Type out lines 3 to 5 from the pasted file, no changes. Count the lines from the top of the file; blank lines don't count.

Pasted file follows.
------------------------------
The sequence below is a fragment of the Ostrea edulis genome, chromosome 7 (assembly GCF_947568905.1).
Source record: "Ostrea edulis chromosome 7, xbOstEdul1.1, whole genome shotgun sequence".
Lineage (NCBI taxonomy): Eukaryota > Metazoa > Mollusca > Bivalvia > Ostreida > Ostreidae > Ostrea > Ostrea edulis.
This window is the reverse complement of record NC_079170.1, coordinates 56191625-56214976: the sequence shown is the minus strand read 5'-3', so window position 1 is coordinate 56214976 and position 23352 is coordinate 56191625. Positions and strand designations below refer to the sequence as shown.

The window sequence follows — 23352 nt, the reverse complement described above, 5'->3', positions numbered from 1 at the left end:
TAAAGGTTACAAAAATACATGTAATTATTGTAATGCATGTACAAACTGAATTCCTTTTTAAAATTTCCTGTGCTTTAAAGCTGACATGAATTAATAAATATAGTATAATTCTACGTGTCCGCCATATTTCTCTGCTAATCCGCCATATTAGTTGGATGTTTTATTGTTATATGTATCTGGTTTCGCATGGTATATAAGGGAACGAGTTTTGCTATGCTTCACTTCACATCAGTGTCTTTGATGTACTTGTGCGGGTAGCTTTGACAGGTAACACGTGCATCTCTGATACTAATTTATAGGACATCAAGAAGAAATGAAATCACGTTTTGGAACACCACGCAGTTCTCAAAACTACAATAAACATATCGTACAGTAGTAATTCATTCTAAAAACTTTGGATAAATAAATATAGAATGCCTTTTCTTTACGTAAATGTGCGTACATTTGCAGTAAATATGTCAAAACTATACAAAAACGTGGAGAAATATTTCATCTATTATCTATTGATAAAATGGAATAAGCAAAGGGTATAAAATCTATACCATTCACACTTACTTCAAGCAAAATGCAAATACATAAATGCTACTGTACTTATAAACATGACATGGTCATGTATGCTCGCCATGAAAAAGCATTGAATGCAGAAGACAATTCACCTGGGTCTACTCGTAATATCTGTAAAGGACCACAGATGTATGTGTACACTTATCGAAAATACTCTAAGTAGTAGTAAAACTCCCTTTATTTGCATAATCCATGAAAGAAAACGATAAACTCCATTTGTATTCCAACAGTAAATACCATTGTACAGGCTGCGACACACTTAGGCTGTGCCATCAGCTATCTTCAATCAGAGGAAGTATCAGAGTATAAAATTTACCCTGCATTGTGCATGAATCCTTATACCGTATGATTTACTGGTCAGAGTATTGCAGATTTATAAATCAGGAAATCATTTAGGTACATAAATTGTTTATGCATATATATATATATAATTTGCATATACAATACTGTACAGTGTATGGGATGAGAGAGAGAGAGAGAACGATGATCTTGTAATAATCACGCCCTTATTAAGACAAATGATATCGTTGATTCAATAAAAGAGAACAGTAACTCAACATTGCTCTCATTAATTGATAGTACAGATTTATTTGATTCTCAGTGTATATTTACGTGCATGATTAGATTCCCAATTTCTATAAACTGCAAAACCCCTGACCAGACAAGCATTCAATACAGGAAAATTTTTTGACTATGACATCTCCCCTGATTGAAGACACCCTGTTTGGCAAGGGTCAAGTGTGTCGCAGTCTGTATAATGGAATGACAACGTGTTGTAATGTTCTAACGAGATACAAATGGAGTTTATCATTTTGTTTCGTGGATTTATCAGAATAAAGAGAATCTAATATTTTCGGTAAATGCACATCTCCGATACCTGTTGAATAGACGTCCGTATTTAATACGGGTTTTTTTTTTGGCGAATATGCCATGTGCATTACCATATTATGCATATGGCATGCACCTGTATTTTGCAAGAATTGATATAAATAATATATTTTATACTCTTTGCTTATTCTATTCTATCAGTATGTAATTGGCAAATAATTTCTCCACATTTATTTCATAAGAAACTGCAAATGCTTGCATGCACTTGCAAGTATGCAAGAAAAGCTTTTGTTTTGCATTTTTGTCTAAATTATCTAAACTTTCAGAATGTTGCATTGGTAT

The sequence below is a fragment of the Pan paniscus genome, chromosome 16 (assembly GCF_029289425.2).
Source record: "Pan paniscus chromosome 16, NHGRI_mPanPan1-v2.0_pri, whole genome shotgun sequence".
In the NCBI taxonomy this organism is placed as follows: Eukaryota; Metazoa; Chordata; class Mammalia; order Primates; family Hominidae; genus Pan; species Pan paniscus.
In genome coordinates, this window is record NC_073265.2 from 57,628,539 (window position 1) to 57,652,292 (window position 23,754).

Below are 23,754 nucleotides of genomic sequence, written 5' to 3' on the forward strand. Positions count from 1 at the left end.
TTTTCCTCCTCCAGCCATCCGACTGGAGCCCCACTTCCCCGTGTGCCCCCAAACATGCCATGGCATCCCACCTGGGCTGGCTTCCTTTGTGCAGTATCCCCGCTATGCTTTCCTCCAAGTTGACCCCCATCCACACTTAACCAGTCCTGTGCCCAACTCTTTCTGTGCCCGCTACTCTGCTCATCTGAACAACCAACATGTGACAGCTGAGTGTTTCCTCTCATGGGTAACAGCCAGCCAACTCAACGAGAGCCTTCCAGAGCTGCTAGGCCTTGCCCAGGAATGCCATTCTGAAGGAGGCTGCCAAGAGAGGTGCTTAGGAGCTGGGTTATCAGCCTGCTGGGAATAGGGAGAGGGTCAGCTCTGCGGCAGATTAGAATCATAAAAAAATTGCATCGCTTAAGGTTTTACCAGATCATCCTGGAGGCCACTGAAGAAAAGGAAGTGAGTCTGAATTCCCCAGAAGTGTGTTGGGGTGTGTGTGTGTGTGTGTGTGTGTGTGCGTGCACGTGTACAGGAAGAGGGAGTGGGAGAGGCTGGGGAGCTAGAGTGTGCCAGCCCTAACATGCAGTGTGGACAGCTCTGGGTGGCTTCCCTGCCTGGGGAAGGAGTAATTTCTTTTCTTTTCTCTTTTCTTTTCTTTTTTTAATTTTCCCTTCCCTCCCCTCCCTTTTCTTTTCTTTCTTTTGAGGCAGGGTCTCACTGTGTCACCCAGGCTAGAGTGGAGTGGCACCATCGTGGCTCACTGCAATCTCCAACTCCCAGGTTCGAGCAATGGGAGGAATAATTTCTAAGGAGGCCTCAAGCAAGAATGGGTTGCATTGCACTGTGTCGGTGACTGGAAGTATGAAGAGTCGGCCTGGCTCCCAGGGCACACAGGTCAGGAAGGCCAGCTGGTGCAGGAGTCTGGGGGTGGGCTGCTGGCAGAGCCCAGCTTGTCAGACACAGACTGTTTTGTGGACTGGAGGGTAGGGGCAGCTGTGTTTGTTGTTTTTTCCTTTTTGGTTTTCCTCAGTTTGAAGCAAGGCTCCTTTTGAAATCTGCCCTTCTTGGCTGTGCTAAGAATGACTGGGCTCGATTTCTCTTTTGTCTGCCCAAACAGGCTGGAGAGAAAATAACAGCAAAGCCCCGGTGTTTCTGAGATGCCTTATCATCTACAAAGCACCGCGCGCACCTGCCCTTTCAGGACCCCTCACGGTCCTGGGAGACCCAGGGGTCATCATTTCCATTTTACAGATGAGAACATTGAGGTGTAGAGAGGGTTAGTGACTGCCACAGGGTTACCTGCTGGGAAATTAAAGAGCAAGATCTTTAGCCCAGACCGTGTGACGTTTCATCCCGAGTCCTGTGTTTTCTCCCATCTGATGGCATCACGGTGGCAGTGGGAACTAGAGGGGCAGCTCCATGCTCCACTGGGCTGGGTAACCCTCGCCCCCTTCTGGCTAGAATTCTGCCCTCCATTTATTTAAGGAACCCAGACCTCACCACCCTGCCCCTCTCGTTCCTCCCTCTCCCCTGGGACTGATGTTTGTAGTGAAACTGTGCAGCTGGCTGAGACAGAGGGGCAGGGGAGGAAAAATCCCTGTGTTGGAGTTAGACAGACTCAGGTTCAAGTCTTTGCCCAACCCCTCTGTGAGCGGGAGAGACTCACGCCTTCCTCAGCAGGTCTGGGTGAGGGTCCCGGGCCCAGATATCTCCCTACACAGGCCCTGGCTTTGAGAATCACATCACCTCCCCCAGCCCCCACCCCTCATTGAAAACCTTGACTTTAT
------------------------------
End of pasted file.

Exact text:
Lineage (NCBI taxonomy): Eukaryota > Metazoa > Mollusca > Bivalvia > Ostreida > Ostreidae > Ostrea > Ostrea edulis.
This window is the reverse complement of record NC_079170.1, coordinates 56191625-56214976: the sequence shown is the minus strand read 5'-3', so window position 1 is coordinate 56214976 and position 23352 is coordinate 56191625. Positions and strand designations below refer to the sequence as shown.

The window sequence follows — 23352 nt, the reverse complement described above, 5'->3', positions numbered from 1 at the left end: